Also off the exam, but some libraries lend out what are claimed to be power meters. They are however some sort of current meter, using an assumed or measured voltage to display what is actually Volt-Amps, failing to take PF into account. Thus the small capacitive current flowing in the lead to a lamp will show as power consumption, even though this will NOT turn a proper power meter.
Power is simply the number of volt-amps muliplied by the power factor: P = E × I × Cos ϕ
Several important values are:
|15||(√6 + √2) / 4||0.9659||Similar to 14° on previous page|
|30||√3 / 2||0.8660|
|45||√2 / 2||0.7071||Also 1 / √2|
We may remember that a position on a map can be described as being 5 kilometres north, and 8 kilometres east of our position; or we can say that it is 9.434 km away, on a bearing of 57.995 degrees.
It is important to remember that while we can describe an antenna as having an impedance of 56+j27 at one frequency, at another it may be 47-j12, and thus the antenna tuner will need significantly different compensation elements. While this may be more noticable using an antenna on different Amateur bands rather than across a single one, within the AM broadcast band, which has a ratio of over 1:3 in frequency, if we wish to combine two transmitters into one mast, we need fairly complex matching networks, and for 5-10 kW the coil might be the size of a 8 to 10 litre paint tin.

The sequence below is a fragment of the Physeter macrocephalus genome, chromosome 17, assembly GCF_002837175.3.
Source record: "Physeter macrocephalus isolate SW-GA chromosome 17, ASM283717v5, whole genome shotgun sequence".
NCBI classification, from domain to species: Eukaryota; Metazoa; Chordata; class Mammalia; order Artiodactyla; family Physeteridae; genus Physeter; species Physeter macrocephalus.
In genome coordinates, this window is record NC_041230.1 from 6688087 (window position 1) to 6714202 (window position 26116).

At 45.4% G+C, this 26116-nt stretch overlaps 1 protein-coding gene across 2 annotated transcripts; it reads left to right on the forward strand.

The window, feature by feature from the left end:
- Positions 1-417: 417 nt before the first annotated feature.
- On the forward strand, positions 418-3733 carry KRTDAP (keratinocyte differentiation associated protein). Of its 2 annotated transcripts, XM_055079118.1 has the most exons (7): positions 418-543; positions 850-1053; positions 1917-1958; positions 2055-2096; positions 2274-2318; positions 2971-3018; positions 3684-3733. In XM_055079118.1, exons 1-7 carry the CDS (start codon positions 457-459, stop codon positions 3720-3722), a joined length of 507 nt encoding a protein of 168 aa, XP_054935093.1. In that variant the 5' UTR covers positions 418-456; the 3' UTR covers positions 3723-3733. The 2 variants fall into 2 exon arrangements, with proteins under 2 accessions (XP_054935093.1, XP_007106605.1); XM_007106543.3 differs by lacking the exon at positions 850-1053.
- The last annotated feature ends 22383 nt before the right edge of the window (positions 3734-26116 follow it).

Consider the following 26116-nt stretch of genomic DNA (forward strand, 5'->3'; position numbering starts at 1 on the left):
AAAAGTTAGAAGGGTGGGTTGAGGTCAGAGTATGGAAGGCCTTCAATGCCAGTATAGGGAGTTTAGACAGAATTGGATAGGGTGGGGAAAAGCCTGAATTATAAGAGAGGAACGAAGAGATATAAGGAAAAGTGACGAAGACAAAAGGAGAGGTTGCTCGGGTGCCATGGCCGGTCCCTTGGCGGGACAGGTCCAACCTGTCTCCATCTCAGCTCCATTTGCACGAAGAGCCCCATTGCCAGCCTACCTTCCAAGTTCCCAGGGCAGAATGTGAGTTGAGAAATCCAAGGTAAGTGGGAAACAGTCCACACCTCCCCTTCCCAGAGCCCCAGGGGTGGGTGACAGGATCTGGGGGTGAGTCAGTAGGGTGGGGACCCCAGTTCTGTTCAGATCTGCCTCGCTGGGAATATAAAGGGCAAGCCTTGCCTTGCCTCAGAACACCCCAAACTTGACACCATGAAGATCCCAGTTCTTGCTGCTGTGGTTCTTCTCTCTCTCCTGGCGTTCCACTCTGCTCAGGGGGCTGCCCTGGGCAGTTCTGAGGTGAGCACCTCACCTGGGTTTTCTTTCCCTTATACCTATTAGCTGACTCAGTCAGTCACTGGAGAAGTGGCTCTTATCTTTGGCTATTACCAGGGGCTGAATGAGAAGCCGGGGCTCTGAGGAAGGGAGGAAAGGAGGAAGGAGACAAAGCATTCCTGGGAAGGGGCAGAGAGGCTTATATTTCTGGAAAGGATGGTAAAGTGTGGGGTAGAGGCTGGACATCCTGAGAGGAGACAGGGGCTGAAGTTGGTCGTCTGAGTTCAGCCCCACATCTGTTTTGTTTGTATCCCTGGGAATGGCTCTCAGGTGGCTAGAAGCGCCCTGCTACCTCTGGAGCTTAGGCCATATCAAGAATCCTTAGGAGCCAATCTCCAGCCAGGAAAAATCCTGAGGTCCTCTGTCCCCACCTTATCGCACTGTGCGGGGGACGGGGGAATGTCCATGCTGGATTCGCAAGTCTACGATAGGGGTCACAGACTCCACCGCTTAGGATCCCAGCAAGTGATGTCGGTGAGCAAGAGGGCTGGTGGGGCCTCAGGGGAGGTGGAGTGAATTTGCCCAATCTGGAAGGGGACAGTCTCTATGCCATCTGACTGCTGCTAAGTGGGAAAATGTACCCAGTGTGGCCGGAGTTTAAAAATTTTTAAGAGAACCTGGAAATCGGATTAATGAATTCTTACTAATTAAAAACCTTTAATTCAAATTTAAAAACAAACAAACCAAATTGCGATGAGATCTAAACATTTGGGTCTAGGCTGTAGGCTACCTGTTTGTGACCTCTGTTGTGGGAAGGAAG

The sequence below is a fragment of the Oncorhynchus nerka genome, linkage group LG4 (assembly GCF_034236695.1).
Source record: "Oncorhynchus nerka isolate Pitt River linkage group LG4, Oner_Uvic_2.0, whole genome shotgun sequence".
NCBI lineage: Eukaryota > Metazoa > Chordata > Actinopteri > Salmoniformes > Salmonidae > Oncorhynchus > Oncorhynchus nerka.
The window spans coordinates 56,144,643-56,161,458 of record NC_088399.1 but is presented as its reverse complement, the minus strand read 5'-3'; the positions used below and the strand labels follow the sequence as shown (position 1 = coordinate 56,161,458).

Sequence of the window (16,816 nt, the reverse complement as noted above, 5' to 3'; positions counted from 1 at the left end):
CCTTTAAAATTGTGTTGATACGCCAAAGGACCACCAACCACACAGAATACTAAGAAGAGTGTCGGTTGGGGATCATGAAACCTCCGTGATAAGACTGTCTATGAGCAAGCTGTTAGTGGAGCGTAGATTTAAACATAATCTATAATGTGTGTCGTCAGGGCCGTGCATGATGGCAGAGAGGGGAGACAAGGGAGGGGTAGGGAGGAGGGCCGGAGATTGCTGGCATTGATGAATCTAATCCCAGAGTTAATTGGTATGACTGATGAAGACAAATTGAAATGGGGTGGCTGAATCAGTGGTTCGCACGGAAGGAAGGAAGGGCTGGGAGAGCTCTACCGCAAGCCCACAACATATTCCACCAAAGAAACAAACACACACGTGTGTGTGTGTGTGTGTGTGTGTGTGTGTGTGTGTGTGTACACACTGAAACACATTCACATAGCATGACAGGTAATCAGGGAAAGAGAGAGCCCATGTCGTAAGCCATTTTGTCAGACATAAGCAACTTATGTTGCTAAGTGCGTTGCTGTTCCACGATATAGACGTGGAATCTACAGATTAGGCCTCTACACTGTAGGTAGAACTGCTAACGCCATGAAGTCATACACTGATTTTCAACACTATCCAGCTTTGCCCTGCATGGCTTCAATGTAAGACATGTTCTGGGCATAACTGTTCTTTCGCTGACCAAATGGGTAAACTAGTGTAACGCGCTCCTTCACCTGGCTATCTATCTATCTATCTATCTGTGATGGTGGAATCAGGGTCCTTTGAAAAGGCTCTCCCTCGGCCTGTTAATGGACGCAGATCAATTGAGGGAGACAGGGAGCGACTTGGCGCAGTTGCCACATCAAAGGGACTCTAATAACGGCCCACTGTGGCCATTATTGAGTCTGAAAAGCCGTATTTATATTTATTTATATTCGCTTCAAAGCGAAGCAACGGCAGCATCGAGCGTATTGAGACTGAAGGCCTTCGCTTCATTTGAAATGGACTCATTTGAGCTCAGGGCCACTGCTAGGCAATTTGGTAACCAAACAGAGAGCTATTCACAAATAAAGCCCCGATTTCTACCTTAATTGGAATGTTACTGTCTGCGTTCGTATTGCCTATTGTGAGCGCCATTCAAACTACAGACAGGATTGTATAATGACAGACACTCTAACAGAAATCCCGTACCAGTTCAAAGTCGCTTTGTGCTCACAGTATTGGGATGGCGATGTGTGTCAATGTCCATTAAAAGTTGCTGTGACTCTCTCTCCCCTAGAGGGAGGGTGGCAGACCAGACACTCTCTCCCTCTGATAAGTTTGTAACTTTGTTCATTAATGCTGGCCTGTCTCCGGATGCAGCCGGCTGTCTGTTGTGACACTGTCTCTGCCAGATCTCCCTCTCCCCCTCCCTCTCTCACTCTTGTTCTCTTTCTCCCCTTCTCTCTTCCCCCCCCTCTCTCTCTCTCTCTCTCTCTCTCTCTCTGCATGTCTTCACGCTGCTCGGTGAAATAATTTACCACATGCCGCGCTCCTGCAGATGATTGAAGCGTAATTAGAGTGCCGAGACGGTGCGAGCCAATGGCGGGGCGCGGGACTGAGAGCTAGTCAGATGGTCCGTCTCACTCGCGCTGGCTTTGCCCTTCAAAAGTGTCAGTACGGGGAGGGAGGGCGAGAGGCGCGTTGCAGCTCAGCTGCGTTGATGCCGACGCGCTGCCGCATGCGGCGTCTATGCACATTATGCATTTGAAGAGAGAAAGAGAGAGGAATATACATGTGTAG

Figure E5-1 shows a graph with real (X) and imaginary (Y) axis. The real, resistive, component must be positive, in the right part of the graph. The imaginary or reactive component may be positive if the reactive part is inductive, and negative if it is capacitive.
These are the actual questions from the Extra licence exam pool, as published by the NCVEC.
Which of the following represents a capacitive reactance in rectangular notation?
Capacitance has a negative sign, so it is -jX, answer A.
How are impedances described in polar coordinates?
A. By X and R values
B. By real and imaginary parts
C. By phase angle and magnitude
D. By Y and G values
By phase angle and magnitude, answer C.
Which of the following represents an inductive reactance in polar coordinates?
A. A positive magnitude
B. A negative magnitude
C. A positive phase angle
D. A negative phase angle
Polar notation requiers a phase angle, and for inductive circuits this is positive phase angle, answer C.
What coordinate system is often used to display the resistive, inductive, and/or capacitive reactance components of impedance?
A. Maidenhead grid
B. Faraday grid
C. Elliptical coordinates
D. Rectangular coordinates
Rectagular coordinates use two figures, one for the resistive component, the other for the reactive, answer D.
What is the name of the diagram used to show the phase relationship between impedances at a given frequency?
A. Venn diagram
B. Near field diagram
C. Phasor diagram
D. Far field diagram
Phase relationship just might be shown on a phasor diagram. Yes, it is answer C.
What does the impedance 50–j25 represent?
A. 50 ohms resistance in series with 25 ohms inductive reactance
B. 50 ohms resistance in series with 25 ohms capacitive reactance
C. 25 ohms resistance in series with 50 ohms inductive reactance
D. 25 ohms resistance in series with 50 ohms capacitive reactance